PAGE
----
Find A Sponsor
What to expect
Typically, a potential sponsor will be more favorable to sponsoring contracts developed by students they have already worked with in the past. However, it is important to realize that there is no guarantee that you will be able to find a sponsor. Approved faculty and staff sponsors are not obligated to sponsor your contract. Please consider the following:
- A contract proposal is meant to fill a specific purpose or offer deeper study into a concept touched on in a program you’ve taken.
- A contract is not intended to substitute for an existing program that you would otherwise be able to take. Sponsors will take this into consideration when deciding whether or not they will accept your proposal.
- Well developed contract proposals will be met with the most willingness from sponsors – it is in your best interest to develop your contract around a topic you are passionate about and ensure that it meets the standards of college level learning before approaching a potential sponsor.
- A sponsor may participate in helping you shape your independent learning proposal before finalizing it; however, they typically will not consider your proposal unless you already have a draft contract when approaching them.
Who can sponsor a contract
Any full-time member of the faculty who has been teaching at Evergreen for at least one year can sponsor independent learning. Additionally, there are some members of the college staff and some part-time faculty who are authorized to sponsor a limited number of contracts.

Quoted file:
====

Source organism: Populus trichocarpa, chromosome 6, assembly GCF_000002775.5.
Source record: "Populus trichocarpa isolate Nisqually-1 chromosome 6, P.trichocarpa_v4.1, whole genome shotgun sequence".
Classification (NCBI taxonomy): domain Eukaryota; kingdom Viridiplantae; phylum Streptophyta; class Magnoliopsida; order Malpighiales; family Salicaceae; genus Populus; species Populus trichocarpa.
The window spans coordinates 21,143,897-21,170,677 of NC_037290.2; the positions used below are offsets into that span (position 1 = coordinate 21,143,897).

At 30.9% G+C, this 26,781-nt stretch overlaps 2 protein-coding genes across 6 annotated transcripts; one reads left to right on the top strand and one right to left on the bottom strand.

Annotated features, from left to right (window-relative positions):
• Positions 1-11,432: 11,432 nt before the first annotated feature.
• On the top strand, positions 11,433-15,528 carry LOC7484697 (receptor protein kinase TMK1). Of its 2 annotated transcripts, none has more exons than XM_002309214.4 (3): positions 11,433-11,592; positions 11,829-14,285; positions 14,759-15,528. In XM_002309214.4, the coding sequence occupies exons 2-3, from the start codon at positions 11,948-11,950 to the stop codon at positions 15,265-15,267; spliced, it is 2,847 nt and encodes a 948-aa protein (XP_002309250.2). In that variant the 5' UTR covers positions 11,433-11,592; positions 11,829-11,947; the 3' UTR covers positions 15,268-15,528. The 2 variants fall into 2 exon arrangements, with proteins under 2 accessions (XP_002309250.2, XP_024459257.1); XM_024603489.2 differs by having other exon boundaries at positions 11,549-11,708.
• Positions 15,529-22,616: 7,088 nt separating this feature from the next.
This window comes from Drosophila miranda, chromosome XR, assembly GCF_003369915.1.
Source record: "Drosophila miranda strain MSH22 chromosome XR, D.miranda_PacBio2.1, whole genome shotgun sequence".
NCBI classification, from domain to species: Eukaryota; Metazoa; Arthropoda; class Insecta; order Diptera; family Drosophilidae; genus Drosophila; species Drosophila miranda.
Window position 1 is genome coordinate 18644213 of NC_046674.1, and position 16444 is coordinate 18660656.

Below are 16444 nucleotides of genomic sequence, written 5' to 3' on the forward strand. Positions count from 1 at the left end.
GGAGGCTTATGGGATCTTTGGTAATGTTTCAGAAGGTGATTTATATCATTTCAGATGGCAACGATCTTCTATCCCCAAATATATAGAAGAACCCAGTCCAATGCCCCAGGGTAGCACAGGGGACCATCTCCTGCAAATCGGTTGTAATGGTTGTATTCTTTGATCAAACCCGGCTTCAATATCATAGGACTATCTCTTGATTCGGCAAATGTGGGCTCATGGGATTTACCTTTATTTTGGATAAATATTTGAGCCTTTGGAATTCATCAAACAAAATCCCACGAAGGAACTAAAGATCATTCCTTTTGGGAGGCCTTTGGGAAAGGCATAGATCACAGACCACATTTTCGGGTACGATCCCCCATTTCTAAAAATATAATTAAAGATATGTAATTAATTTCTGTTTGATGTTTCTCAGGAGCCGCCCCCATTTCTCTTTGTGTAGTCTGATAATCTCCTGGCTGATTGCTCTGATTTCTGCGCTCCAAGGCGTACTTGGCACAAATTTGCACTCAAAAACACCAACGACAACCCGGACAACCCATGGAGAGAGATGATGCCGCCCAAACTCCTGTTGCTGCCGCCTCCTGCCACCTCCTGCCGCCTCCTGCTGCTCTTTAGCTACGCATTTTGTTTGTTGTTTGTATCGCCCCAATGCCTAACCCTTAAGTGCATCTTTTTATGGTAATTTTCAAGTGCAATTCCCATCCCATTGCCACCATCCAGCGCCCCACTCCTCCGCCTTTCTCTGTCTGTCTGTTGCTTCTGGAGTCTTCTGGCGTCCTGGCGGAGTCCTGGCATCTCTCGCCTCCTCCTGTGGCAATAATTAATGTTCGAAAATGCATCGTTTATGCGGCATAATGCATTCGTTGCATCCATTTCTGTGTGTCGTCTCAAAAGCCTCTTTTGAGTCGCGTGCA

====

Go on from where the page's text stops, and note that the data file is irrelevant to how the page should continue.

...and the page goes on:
For Tacoma Program Students: Proposals for Individual or Internship Learning Contracts will be pre-approved by the Tacoma Program Individual Study Review Committee prior to being approved. If approved, students may proceed with developing the actual learning contract.
For Graduate Students: Sponsors for graduate learning contracts must be pre-approved by the Directors of each program. Refer to your Graduate Program Office to find out which faculty are approved to sponsor.
Determining an appropriate sponsor
Your sponsor must be someone who has sufficient expertise in the area in which you are working to support and evaluate your work and your learning, and to award appropriate academic credit. You will want to make sure that there is no conflict of interest between you and your potential sponsor. For more information go to: Deans Criteria: Appears to be conflict of interest.
Steps to find a sponsor
- Contact current or past faculty with whom you have worked. Someone who knows your work, academic background and abilities and who has helped you develop your academic direction.
- Get a recommendation from current or past faculty with whom you have worked. Program faculty may also be able to recommend whom among their colleagues you might want to consider working with.
- SUMMER CONTRACTS: Make sure to check the summer sponsor list of those faculty willing to take contracts over the summer.
If the above steps do not help with finding a sponsor, follow these additional steps:
- Create a draft contract to share with a potential sponsor (go to My Evergreen and choose Individual Study Contracts). Do not complete the sponsor section until you have a verbal/written commitment from a sponsor.
- Use the faculty subjects index to identify faculty who have appropriate expertise, or check out the faculty directory. Note: Most sponsors will prefer to speak with you in person about your contract so try not to rely only on email.
- Talk to an academic advisor during drop-in advising times to discuss your proposal and get suggestions for sponsorship.
- Go to an Academic Fair with a few copies of your draft contract and share it with potential sponsors.